When a deck becomes a creative art project....
Sometimes you build a deck to be competitive. Sometimes you build a deck for fun. Other times you build a deck around nostalgia. Then there are the times that things get weird. Such is the story of this deck.
I am a collector at heart. It is one of the things that makes Magic so appealing. With over twenty years of history there is a lot of extraneous product floating out there - and there is no greater rush of excitement than stumbling on a bunch of those Magic cards for sale at a flea market or yard sale. You never know what is in that box.
Second to that "crazy find" is the hunt through the "quarter box". Every store dedicated solely to the collectible card genre has one - and you can always find a few in the dealer's room when the comic book or science-fiction conventions come to town. This is the box where cards go to die. Retailers practically give these cards away, begging you to "Take as many of these as you want for twenty-five cents a piece. Just get them out of my inventory". While you won't hit the "Black Lotus jackpot" in these boxes - you can find some great cards in them that are in a condition that makes them "less than acceptable" to the standards set by rigorous collectors.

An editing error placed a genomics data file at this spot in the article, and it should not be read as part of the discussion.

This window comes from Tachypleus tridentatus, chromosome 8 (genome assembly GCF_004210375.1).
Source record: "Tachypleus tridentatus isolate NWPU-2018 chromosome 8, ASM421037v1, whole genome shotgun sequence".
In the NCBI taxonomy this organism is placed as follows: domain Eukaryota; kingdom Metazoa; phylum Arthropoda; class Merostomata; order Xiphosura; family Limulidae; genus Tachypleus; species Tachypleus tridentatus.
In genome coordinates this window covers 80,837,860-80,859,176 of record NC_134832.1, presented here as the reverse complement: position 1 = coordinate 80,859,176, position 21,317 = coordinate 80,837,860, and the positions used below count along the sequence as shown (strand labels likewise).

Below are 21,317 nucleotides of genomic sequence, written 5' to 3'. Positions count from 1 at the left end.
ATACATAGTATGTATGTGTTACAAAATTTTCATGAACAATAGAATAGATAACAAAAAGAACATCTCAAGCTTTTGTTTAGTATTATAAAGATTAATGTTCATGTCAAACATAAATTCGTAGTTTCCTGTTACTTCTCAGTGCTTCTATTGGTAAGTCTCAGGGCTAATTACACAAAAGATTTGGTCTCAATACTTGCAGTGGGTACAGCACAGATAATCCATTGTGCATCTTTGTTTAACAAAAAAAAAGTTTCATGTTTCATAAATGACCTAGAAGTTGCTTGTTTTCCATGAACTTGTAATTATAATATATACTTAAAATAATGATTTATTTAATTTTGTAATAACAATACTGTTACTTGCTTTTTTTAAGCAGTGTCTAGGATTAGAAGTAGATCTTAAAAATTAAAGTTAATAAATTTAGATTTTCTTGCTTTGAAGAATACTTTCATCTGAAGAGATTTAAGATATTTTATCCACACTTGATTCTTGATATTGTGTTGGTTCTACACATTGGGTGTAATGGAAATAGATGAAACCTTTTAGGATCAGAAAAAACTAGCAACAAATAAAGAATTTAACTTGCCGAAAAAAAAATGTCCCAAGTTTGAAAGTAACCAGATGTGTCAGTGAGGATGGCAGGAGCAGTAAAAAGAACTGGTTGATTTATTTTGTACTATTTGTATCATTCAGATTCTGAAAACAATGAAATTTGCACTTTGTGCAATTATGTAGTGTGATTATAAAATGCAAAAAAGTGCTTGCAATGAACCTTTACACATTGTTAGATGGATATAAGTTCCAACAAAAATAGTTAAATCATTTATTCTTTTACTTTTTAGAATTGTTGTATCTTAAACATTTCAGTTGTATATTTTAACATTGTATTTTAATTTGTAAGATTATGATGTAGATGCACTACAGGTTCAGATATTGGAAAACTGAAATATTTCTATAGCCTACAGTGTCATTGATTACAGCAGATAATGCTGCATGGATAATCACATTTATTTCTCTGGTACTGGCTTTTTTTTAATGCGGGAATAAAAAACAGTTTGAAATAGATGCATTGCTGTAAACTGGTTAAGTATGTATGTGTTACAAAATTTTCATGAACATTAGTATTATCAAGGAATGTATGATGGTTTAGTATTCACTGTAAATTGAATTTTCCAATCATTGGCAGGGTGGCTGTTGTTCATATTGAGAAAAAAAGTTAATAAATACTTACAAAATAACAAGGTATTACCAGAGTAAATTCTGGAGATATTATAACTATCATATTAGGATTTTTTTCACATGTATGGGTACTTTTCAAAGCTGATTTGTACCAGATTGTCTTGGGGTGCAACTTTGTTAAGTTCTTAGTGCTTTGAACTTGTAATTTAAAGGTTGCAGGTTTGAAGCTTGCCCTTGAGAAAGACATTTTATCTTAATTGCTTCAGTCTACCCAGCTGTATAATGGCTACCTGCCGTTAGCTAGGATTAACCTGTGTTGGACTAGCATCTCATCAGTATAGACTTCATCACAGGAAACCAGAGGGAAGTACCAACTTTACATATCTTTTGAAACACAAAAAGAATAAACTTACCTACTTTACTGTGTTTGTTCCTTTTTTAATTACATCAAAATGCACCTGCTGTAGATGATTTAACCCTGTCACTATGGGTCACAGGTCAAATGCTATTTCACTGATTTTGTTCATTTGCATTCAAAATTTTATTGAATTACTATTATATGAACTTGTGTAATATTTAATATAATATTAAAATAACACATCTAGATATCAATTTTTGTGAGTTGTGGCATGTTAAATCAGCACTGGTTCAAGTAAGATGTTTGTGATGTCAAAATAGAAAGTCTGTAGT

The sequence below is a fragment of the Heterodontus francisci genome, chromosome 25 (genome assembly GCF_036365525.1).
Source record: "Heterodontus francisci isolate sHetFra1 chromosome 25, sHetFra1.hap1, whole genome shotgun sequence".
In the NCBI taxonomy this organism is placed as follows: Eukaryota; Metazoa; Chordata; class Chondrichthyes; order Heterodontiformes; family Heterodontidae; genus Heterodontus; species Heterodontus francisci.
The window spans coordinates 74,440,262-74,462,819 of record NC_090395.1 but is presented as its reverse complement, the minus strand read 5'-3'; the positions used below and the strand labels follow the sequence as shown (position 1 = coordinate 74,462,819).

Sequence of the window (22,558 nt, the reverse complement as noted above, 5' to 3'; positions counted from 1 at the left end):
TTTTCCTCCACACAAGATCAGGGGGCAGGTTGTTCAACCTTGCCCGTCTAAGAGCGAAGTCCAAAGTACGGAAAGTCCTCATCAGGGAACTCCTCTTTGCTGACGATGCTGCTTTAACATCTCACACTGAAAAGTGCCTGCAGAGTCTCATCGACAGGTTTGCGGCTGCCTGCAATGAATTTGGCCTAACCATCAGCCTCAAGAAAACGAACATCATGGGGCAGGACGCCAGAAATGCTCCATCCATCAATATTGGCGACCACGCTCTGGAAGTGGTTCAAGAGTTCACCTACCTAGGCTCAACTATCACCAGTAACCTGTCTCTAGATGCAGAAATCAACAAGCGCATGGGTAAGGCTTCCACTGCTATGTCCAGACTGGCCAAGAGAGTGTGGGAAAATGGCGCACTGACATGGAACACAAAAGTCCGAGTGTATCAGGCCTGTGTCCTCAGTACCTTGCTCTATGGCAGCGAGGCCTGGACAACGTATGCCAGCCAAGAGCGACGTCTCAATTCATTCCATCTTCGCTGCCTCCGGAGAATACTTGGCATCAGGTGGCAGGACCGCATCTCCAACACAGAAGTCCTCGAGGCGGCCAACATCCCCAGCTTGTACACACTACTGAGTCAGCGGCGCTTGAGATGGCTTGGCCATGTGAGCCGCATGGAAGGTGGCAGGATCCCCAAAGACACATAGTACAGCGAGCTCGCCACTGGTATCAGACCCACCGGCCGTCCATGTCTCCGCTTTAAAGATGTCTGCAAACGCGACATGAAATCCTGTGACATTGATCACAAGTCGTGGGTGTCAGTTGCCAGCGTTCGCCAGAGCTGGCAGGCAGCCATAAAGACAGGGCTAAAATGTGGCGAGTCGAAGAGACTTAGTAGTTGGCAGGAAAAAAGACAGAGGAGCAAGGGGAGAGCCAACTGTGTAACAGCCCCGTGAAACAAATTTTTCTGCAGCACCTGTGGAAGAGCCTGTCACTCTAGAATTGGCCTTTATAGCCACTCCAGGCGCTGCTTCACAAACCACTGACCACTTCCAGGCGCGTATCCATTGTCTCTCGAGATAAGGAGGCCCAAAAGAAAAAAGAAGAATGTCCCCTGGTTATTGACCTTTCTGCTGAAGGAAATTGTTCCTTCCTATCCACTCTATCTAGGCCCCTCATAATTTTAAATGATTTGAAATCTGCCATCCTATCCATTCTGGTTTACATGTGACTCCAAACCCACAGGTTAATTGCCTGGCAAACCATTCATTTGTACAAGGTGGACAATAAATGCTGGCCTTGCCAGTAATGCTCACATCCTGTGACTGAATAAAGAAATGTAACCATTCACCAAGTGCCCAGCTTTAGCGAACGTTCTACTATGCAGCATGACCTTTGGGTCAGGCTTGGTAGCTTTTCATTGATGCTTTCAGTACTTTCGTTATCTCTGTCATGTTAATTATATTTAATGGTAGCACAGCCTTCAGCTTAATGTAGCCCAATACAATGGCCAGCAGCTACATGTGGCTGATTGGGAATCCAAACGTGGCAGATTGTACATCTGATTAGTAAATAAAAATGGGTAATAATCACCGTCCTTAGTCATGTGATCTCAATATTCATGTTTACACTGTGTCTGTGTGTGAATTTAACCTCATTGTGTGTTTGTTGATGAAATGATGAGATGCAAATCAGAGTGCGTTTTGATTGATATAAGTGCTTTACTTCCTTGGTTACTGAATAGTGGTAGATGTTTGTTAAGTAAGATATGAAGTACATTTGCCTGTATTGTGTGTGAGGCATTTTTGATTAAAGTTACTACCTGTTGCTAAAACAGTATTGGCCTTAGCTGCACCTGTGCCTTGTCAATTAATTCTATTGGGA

I love these cards - especially when they are in "well loved" condition. The rounded corners, whitening of the edges and pockmarks on the face are unique. These are cards that have seen battle. These are cards that have been shuffled from deck to deck because they were a favorite of the player. These cards tell stories. Stories I spend hours thinking about as I flip through the boxes in the corner of the store. Several months ago I was flipping through the bin and I came upon a rare - and it was a legendary creature - Holy Cow! As I grabbed Namata, Grove Guardian and moved her to my buy pile, I was hit with a bolt of inspiration. I was going to take this slightly terrible card, and build a Commander deck around it. Using the most worn-out, beat up survivors that I could find in quarter bins all over town. So began the quest that ended with the deck known as Moldy Jank.